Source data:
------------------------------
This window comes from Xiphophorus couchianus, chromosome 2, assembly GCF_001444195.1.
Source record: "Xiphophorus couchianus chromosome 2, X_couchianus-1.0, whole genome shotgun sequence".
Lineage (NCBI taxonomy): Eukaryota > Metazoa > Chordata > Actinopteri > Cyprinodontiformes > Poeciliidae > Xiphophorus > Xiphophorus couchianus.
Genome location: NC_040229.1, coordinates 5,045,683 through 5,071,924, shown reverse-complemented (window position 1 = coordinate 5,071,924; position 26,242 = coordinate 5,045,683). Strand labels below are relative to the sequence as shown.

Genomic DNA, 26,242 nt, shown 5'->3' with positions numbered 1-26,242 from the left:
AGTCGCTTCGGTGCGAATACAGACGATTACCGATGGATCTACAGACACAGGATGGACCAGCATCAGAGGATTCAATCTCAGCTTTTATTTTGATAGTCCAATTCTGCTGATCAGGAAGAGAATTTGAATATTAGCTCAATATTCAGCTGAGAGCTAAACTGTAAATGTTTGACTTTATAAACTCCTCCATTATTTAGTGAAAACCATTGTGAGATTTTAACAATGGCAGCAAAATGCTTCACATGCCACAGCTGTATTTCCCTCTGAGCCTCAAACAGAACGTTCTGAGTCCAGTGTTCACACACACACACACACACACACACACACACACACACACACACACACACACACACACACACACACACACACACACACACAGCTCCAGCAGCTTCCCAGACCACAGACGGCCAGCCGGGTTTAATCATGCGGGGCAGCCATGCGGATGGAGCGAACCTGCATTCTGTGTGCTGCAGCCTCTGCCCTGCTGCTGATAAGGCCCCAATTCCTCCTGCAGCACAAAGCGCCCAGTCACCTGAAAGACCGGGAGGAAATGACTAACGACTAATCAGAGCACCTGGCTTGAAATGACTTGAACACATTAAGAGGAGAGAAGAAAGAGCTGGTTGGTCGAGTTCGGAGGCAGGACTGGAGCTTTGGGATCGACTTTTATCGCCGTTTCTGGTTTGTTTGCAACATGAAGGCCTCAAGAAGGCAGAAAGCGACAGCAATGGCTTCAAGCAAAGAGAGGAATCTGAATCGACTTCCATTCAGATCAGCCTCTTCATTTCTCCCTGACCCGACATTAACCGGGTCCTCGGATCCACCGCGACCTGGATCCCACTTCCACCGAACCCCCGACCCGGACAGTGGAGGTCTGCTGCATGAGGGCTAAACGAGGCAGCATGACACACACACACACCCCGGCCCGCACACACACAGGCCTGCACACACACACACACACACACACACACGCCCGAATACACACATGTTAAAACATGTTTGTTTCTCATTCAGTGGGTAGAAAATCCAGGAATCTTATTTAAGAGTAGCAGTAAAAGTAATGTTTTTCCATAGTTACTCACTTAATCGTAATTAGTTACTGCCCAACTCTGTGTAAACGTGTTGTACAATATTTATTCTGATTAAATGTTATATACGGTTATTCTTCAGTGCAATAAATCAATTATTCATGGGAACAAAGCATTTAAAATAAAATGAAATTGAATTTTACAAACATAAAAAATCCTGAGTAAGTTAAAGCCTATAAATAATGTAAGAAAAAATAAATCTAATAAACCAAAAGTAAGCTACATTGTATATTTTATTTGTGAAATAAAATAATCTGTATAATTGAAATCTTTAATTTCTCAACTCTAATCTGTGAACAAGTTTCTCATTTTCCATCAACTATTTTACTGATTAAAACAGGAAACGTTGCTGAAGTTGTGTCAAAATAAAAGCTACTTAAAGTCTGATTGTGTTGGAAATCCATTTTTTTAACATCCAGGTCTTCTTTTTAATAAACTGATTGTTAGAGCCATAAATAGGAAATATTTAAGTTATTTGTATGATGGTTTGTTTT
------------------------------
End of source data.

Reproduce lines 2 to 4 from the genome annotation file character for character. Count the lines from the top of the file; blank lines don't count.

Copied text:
Source record: "Xiphophorus couchianus chromosome 2, X_couchianus-1.0, whole genome shotgun sequence".
Lineage (NCBI taxonomy): Eukaryota > Metazoa > Chordata > Actinopteri > Cyprinodontiformes > Poeciliidae > Xiphophorus > Xiphophorus couchianus.
Genome location: NC_040229.1, coordinates 5,045,683 through 5,071,924, shown reverse-complemented (window position 1 = coordinate 5,071,924; position 26,242 = coordinate 5,045,683). Strand labels below are relative to the sequence as shown.